Cerebral cortex

The cerebral cortex is the largest of the brain regions, and is divided into two hemispheres, and is in charge of higher cognitive function such as decision making, thoughts and behavior. The cerebral cortex is folded to provide a larger surface area and the ridges of the folds are called gyrus and the groves are called sulcus.

Primary function of the cerebral cortex is to handle information, processing sensory input from other regions of the central nervous system and controlling voluntary motor output. The cerebral cortex acts as a relay station where it selects and sorts information and sends it back to thalamus subcortical regions where the response is happening in the form of behavior and movement.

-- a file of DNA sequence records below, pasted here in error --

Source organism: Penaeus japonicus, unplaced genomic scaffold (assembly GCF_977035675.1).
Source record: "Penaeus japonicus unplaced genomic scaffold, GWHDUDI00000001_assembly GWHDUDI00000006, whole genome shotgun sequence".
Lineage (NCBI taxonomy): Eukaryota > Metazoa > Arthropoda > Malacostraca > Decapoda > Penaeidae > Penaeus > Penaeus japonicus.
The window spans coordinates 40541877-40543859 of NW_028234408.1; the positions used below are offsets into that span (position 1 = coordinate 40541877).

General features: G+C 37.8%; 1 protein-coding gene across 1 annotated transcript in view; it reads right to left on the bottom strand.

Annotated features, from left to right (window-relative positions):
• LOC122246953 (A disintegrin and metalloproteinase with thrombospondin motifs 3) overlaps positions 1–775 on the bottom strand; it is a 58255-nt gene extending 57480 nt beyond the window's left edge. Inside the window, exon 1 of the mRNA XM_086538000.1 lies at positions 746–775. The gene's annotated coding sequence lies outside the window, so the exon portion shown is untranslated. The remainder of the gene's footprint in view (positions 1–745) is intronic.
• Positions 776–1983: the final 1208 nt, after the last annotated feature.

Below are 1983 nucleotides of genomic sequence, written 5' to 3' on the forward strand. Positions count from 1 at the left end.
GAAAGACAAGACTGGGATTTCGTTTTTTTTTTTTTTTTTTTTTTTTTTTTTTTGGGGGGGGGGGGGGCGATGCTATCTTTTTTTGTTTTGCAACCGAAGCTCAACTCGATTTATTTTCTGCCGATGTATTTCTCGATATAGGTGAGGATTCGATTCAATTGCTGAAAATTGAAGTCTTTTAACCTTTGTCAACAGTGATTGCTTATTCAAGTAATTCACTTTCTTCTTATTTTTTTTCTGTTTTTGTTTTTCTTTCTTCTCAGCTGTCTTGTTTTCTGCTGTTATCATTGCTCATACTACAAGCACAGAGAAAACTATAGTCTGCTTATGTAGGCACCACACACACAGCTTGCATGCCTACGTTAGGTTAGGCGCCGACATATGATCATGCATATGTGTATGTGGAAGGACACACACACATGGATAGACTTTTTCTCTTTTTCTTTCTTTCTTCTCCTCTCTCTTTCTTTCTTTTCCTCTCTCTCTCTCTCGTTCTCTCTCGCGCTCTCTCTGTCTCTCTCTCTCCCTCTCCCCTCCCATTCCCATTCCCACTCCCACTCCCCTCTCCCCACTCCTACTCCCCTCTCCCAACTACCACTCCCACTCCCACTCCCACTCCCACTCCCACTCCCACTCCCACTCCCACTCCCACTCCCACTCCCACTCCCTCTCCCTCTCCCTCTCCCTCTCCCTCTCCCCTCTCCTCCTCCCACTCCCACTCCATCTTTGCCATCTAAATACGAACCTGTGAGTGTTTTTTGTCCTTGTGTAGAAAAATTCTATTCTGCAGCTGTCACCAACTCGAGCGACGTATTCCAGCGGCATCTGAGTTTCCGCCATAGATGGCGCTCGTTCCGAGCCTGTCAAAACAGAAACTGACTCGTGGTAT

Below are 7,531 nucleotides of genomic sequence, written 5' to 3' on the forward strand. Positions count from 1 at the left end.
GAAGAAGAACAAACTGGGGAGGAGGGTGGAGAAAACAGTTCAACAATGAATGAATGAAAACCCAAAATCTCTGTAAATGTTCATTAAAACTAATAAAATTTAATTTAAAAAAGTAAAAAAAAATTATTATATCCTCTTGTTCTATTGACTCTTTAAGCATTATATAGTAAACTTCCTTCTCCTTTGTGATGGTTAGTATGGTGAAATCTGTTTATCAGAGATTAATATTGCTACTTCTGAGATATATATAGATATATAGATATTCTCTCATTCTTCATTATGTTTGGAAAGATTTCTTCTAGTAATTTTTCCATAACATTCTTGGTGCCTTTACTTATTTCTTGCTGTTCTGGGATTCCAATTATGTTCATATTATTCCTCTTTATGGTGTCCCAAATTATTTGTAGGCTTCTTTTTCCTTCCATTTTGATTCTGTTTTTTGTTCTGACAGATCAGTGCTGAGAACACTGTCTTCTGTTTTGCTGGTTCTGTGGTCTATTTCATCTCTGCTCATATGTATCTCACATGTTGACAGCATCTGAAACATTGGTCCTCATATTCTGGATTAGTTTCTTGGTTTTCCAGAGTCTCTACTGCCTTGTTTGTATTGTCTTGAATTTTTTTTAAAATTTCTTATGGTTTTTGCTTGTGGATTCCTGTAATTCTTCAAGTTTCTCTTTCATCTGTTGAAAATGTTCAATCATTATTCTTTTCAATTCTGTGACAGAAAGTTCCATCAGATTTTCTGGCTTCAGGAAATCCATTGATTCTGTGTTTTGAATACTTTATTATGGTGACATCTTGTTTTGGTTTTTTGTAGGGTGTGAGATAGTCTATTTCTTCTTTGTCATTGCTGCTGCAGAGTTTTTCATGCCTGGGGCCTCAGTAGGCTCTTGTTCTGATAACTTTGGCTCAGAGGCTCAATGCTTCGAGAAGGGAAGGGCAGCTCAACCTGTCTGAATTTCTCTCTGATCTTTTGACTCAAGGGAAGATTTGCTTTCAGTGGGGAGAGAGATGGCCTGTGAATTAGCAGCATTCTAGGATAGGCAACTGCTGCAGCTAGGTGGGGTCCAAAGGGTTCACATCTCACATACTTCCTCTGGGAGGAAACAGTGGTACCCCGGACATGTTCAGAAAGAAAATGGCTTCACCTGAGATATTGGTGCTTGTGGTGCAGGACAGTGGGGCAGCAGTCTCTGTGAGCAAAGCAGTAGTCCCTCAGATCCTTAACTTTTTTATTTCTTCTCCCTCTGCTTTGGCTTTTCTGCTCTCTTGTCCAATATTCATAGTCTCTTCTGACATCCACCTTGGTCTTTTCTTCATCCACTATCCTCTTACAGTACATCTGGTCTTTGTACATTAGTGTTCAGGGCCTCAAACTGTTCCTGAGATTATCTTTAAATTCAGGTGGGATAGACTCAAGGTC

The main neuronal cell type in the cerebral cortex are glutamatergic pyramidal neurons and inhibitory (mainly GABA-ergic) interneurons. These cells are organized in six cellular layers, in the gray matter, based on cell densities, morphology electrophysiological properties and connections. The cerebral cortex receives its main excitatory input from the thalamus. The white matter, approximately 40% of the cerebral cortex, contains the myelinated input axons originating from subcortical structures and myelinated axons originating from cortical pyramidal neurons projecting to subcortical areas of the brain.